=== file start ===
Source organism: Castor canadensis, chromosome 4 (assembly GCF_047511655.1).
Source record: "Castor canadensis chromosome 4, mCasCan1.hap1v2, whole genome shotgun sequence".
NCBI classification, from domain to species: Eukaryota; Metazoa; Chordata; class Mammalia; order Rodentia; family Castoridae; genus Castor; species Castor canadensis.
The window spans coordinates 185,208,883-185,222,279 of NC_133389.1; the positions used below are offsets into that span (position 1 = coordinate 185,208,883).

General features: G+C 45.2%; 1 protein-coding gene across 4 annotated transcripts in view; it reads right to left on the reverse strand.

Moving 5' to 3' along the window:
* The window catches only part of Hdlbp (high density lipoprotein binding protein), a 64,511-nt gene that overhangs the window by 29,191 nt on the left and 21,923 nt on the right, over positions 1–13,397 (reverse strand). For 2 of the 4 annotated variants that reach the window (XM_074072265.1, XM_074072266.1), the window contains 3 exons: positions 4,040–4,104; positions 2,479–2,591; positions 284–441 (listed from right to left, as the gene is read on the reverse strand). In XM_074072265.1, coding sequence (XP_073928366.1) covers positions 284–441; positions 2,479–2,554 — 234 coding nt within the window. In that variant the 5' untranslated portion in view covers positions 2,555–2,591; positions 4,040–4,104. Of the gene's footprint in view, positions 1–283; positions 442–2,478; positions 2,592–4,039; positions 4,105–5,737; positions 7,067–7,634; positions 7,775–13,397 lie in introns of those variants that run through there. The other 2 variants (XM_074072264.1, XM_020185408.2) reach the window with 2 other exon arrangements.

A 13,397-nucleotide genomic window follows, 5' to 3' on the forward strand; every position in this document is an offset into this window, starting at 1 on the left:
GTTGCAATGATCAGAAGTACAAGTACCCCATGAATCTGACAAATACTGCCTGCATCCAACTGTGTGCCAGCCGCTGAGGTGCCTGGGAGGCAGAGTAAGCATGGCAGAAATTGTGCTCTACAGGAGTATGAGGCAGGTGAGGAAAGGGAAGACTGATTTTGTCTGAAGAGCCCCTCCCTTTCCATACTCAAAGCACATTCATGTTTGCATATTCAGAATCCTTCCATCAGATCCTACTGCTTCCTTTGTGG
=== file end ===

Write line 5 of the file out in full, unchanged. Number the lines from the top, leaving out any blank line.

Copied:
General features: G+C 45.2%; 1 protein-coding gene across 4 annotated transcripts in view; it reads right to left on the reverse strand.